This time we chose Szechenyi Spa in City Park. Another great park. This one equally as large and lovely as Margaret Island Park. .  We arrived on the bus no 105 at a huge square or Piazza with amazing statues.


We entered the park and passed a pool where the FINA ynchronised wimming was taking place. We could tell by the loud music echoing across the park. Then a castle. A large one. So fairytale like, I was entranced. It was Vajdahonyad Castle built in 1896. So romantic. It overlooks what is usually an ice skating rink in winter but now home the synchronised swimming!


We kept walking along paths past beautiful fields with large trees, people sunbaking, children playing, dogs and their owners romping , tennis courts, skate board park, a zoo and finally the Spa. It is amazing. It looks like a castle! It’s larger than Gellert Spa on the Buda side. It was built in 1909 in the modern renaissance style. We stood in line for the only ticket office open. I must say this is something that could improve in Budapest! The ticket lines can be long and slow. So try and book whatever you can on-line.

This is the entrance to the Spa

But once inside it was well organised. You buy your ticket which can be either a locker, or for more money, a cabin. We just got lockers. You don’t really need a cabin to change in. Once again we went off to the male / female change rooms and left our gear in lockers. This time I kept more things with me. Hat, sunnies, cream, towel, swim cap, a little money and my phone for photos.

Here is a list of the pools you can visit. Some are indoor, some outdoor. There are heaps of sun lounges if you can manage to get one as well as chairs, a cafe and a constant parade of people from every corner of the world. All traipsing about from pool to pool and some getting burnt! It was hot.


We started in the outdoor 30% pool and then the lap pool which was 26%.


Then we moved inside and the pools went on from one room to the next. On and on. We tried the 40 degree pool. Sizzling hot! Then into the 20 deg  pool. Chillingly refreshing. There are foot baths before entering each pool and lots of saunas and showers you are  encouraged to use. It’s such an interesting place.

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I did not get into this one. Way too many people for me!


I found the aqua class, which is included in the price and I was encouraged to get in by Christina, a local lady who was just delightful. So there I was doing Aqua with the locals. My Aqua girls at home will be impressed! Christina said she decided to holiday at home this summer and was at the pool most days doing 3 Aqua classes, swimming 2 km, having a massage and sunbathing. Sounds good to me.

Christina my new friend is on the left in blue.

We had secured a shady spot with a sun lounge and could see the big screen they had up to show the FINA World Cup acitivities. There was the synchronised swimming! Followed by the women’s waterpolo. By now we were in the swing of it and were enjoying ourselves very much. Not quite the beach but pretty good.

View from my sun lounge.

We had some lunch and finally decided enough. It was hot. So back through the labyrinth of corridors to our change rooms. Not sure how the men handle the change rooms but the women show a distinct range of behaviours. The older women, probably local and the Japanese / Chinese are all walking around in the shower area sans swimmers. Others like the British and American are not quite so … bare.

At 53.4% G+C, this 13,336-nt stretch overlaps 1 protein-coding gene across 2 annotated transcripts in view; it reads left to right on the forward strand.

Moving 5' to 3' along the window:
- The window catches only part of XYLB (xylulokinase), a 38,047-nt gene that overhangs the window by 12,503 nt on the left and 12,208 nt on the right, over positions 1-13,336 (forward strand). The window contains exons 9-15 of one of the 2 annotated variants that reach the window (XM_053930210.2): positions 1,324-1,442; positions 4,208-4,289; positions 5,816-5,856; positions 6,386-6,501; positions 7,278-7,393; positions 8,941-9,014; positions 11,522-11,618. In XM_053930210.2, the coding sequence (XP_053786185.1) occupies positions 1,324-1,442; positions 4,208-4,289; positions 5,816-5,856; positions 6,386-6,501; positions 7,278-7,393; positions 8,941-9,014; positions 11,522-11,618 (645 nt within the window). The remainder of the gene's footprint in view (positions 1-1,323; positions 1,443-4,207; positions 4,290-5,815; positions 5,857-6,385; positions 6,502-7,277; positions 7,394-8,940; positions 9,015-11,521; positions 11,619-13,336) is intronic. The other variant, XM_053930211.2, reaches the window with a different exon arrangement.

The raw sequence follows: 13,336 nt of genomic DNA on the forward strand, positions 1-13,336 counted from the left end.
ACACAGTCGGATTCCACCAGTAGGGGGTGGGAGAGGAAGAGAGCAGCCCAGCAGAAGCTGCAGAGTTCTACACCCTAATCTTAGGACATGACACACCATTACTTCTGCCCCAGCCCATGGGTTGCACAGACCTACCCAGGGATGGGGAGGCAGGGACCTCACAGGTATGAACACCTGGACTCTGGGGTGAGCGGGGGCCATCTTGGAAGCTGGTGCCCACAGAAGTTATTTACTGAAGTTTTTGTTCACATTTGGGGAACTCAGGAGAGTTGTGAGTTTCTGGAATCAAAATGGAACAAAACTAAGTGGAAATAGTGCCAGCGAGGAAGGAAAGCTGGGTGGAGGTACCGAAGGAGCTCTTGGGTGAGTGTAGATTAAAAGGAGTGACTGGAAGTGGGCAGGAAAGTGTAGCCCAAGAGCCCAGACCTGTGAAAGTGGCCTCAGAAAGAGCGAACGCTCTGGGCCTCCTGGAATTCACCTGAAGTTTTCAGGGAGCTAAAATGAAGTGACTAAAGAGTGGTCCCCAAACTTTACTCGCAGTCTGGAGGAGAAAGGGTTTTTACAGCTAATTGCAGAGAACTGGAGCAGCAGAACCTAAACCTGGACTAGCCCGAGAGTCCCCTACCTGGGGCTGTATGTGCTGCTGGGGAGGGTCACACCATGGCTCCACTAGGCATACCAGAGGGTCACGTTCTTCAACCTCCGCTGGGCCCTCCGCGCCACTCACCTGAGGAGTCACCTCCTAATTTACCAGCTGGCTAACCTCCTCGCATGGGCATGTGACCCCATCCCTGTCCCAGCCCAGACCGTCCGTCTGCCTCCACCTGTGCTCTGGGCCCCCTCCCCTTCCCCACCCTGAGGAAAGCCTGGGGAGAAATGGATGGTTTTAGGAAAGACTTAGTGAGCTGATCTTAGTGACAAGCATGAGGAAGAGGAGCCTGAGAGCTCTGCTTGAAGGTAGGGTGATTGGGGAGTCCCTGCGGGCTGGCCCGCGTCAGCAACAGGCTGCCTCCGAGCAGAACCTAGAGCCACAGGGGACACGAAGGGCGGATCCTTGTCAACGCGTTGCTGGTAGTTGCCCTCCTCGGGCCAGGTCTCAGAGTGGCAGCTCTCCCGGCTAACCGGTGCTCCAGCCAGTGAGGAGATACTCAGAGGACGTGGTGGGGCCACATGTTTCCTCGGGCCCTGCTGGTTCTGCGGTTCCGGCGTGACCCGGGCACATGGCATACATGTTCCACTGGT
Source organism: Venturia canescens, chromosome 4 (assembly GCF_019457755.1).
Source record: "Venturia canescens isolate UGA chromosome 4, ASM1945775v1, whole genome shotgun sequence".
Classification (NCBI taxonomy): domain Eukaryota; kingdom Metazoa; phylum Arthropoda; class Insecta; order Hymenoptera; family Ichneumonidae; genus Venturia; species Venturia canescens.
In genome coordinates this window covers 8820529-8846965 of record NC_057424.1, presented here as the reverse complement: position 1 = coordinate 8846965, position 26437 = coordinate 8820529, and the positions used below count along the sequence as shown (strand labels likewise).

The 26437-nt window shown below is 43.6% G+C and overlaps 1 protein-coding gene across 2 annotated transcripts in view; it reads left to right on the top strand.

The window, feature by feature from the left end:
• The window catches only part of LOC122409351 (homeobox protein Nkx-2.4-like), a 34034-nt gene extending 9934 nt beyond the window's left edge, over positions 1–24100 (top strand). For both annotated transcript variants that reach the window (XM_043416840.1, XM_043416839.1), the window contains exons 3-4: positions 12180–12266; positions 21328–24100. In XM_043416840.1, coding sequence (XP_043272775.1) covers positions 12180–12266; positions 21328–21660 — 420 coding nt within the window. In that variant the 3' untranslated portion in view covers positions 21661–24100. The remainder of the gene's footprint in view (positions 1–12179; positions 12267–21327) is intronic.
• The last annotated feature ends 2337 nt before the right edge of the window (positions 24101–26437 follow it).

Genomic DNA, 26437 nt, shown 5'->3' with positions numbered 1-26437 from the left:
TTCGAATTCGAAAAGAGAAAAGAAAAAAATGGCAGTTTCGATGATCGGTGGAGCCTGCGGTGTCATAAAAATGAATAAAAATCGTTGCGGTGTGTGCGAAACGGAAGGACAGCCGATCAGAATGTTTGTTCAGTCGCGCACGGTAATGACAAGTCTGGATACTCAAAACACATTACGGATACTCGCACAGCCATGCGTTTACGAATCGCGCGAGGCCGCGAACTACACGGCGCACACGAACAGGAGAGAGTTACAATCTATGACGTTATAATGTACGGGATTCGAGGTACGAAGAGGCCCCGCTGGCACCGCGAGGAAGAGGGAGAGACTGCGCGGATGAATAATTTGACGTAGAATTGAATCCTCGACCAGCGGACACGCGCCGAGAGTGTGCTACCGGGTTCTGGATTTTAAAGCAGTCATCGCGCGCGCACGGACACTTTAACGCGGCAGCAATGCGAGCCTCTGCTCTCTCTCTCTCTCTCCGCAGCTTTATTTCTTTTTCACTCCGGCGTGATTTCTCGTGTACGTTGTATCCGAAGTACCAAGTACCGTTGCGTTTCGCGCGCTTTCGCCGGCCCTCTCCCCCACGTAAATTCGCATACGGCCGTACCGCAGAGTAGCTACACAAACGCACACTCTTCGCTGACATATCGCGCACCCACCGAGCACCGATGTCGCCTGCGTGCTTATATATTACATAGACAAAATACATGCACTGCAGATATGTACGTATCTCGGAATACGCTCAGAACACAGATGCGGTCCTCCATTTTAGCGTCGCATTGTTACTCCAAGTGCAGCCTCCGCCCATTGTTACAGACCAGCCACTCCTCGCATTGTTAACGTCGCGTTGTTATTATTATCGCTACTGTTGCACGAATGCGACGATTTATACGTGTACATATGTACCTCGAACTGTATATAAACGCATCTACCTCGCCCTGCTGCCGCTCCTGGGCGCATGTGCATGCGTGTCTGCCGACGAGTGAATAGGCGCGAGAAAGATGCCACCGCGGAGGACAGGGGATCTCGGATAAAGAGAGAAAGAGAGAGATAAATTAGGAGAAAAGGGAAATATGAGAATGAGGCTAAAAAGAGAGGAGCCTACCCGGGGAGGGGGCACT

So, freshened up we headed off to walk the rest of the park and down Boulevard Andressy to the House of Terror. Steve had tried to go the other day but the queue was too long. Today very little queue outside so we joined it. As people came out the line was admitted. Inside there was a queue as well  – to a single open ticket desk. And the man from the door intermittently yelled move on move on. If only we could!

Finally in we went. It had spooky music playing to get you in the mood for the story of Hungary under occupation. First by the Nazi Germans then the Soviets. These poor people endured so much. Communism was a blight they endured after the war , during the Revolution in the 1950’s until finally the Soviest left in 1991.

NO Photos allowed!

It was an unusual display with the unfriendliest guards I have encountered . At one point we were held in a room with about 8 others and told not to move! We stood there and waited. He wouldn’t answer questions about why we were there. Until finally we were ushered along a ramp into lift …….that moved down slowly enough for the little movie in the lift to tell us how the objectors to communism were hanged. It was quite scary.

Finally out of the House of Terror and back to our apartment. I am very pleased not to have lived through that time.

Dinner tonight was at Bock Bistro. I can definitely recommend it to anyone visiting Budapest. It was great. And no more than 7 mins from our apartment. Thank you Trip Advisor.

Had to have the local Chicken Goulash. Delicious.


And so another day in beautiful Budapest.

Only one day left.

Tonight we heard from Rob’s friend Pietro. He played with Rob at the Beijing Olympics. He now lives and plays in Italy!  He has tickets for tomorrow night’s sold out game –  Italy vs Aus!  Thank you Pietro. I’m so pleased we had a very special dinner tonight. Tomorrow night it’s waterpolo!